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9 February 2021
Amendments to company law pursuant to budget 2021-22
On 1 February 2021, the Hon’ble Finance Minister presented the Union Budget 2021-22. The budget speech referred to certain proposals on company matters to facilitate ease of doing business. In furtherance to that, the Ministry of Corporate Affairs notified amendments to the relevant provisions of the Companies Act, 2013 and rules (CA 2013) made thereunder.

We list the gist of amendments made to CA 2013 in pursuance of budgetary announcements:

Provision Amendment
Change in definition of ‘small company’ An amendment is made to the Companies (Specification and Definitions Details) Rules, 2014, whereby the threshold limit of paid-up capital and turnover to qualify as a ‘small company’ has been increased. Accordingly, a company that has:
  • paid-up capital not exceeding INR 20 million and
  • turn over not exceeding INR 200 million shall be considered as a ‘small company.’
Earlier, ‘small company’ was defined as a company other than a public company having paid-up share capital not exceeding INR 5 million and turnover not exceeding INR 20 million.
Changes to One Person Company (OPC) framework Following amendments are made to the Companies (Incorporation) Rules, 2014:
  • Now non-residents can set up an OPC (earlier, only residents were allowed to do so);
  • Residency rule for the person setting up an OPC has been relaxed. Accordingly, a person needs to be resident in India for 120 days as compared to the earlier rule of 182 days;
  • Monetary limit for conversion of OPC into any other form of corporate (except non-profit organization) has been removed. Earlier, an OPC with paid-up capital of INR 5 million or less and turnover of INR 20 million or less was allowed to be converted as such.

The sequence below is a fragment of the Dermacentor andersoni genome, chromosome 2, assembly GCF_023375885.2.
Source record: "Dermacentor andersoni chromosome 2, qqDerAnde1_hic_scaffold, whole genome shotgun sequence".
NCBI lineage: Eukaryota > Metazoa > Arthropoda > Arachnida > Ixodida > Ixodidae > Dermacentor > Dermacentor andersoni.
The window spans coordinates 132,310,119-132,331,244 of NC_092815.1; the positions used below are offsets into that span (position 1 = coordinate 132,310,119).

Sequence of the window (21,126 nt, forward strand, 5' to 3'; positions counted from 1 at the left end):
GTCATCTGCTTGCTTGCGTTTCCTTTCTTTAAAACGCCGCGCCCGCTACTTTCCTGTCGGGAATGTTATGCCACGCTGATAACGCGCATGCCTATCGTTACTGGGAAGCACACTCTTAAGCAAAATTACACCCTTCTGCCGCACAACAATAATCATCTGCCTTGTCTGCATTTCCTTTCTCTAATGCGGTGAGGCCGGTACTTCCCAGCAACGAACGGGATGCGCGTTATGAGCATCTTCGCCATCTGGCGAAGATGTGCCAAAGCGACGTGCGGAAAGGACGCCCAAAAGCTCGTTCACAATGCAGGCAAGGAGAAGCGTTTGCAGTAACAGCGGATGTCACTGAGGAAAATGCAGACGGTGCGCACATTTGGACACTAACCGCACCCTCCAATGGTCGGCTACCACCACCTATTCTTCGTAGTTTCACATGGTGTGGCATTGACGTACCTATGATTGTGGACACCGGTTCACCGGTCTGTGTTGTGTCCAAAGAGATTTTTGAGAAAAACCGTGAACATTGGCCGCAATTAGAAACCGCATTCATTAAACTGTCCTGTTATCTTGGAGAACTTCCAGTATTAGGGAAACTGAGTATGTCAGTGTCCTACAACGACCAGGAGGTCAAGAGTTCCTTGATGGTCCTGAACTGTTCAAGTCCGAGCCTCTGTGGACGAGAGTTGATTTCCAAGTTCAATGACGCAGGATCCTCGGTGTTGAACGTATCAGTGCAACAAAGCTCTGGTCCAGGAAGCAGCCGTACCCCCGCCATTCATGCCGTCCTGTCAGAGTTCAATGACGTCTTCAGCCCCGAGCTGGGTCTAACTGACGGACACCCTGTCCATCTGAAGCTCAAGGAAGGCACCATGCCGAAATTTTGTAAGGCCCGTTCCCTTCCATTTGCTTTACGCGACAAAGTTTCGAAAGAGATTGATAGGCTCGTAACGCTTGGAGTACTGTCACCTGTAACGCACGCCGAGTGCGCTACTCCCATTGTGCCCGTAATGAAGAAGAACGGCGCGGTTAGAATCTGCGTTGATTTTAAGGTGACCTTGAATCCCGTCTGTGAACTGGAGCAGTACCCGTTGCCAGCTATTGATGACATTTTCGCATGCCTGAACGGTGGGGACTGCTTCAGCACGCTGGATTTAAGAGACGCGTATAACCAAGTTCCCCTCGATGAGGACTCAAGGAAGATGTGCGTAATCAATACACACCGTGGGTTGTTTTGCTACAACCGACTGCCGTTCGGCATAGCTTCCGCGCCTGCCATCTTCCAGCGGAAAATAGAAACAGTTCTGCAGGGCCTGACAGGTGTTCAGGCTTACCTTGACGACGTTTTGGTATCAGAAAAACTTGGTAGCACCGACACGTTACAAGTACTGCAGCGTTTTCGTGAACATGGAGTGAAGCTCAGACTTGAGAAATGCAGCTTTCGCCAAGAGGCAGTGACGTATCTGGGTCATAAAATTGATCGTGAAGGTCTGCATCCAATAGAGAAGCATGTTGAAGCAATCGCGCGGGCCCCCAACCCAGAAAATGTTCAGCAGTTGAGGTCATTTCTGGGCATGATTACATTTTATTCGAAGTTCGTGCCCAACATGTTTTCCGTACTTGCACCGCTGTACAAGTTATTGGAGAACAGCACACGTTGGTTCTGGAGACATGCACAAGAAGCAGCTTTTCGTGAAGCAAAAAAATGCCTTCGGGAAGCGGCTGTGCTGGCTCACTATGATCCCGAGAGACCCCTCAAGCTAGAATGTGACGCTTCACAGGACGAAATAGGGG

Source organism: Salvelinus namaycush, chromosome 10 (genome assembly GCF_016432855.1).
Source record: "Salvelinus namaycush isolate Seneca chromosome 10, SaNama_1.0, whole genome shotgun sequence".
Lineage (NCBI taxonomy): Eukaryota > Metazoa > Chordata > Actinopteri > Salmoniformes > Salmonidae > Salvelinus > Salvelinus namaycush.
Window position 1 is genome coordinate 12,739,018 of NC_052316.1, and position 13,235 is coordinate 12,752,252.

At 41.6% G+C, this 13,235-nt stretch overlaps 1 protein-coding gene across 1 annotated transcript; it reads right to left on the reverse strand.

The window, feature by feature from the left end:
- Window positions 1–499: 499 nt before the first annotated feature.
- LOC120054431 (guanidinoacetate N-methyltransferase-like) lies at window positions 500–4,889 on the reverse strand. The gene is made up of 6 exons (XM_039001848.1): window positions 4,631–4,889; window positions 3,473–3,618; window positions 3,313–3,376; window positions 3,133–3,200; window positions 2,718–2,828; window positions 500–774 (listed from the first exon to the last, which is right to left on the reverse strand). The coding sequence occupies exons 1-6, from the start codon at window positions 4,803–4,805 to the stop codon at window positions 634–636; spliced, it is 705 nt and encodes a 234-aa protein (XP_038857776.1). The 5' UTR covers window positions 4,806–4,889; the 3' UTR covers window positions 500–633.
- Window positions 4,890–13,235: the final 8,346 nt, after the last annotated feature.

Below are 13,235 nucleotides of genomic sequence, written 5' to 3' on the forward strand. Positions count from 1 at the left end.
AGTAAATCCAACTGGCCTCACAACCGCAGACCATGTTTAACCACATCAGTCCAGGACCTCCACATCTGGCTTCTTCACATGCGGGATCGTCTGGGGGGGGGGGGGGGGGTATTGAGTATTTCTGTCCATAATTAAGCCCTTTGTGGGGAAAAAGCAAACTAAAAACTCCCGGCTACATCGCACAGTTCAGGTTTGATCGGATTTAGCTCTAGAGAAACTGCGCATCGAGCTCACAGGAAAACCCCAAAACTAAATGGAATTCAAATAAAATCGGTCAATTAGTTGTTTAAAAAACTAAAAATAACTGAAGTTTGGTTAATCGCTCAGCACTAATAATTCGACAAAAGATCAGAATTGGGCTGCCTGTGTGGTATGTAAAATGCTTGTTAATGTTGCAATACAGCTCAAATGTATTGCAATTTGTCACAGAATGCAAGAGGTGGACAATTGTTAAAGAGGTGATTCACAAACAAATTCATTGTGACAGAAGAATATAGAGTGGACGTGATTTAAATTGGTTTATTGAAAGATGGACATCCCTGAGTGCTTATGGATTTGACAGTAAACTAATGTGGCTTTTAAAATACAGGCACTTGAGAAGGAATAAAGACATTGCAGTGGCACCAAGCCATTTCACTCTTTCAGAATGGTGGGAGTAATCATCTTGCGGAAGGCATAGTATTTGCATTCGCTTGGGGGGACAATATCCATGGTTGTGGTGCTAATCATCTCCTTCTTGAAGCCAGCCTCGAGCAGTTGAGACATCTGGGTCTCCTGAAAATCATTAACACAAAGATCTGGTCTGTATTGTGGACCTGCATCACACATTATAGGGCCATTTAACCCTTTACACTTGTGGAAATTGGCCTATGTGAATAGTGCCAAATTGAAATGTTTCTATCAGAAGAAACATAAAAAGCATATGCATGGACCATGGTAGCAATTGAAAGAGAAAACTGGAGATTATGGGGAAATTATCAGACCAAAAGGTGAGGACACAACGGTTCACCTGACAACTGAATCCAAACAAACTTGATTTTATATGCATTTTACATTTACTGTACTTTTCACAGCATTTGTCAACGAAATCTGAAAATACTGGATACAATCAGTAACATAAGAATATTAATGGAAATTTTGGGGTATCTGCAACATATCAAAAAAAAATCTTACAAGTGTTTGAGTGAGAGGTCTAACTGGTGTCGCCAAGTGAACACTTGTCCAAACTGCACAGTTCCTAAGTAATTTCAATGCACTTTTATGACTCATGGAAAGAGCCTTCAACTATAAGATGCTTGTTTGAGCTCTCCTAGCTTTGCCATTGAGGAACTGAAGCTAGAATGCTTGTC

Merger or amalgamation of start-up companies Rule 25 of the Companies (Compromises, Arrangements and Amalgamations) Rules, 2016, has been amended to provide that a scheme of merger or amalgamation under section 233 of CA 2013 may be entered into between:
  • two or more start-up companies; or
  • one or more start-up companies with one or more small companies.
Further, a start-up company is defined as a company incorporated under CA 2013 or previous company law and recognized as such in accordance with notification number G.S.R. 127 (E), dated 19 February 2019, issued by the Department for Promotion of Industry and Internal Trade.

With this, the start-up company has been recognized as a class of company for the purpose of merge with the approval of the Central Government, popularly known as ‘fast track merger.’ Earlier, a merger between small companies or between a holding company and its wholly-owned subsidiary company was recognized as a class of companies to avail route of fast track merger.
Our Comments
Small company status offers relaxation from various provisions of CA 2013 and eases compliance burden on them. As mentioned in the budget speech, the increase in the threshold limit for a small company is likely to benefit 200,000 companies. Changes to the OPC regulatory framework offers motivation to grow without any restriction of paid-up capital and turnover, augmenting foreign capital and technology. Recognition of start-up company as a class of company for the purpose of fast track merger allows start-up option to explore restructuring without necessarily going to the National Company Law Tribunal (NCLT) for sanction. Overall, the thrust of budget on company matters was on facilitating ease of doing business. In that direction, it proposes to decriminalize the provisions of the Limited Liability Partnership Act 2008, strengthening of NLCT framework, and launching data analytics, artificial intelligence, machine learning driven MCA21 Version 3.0 with additional modules for e-scrutiny, e-Adjudication, e-Consultation and Compliance Management.
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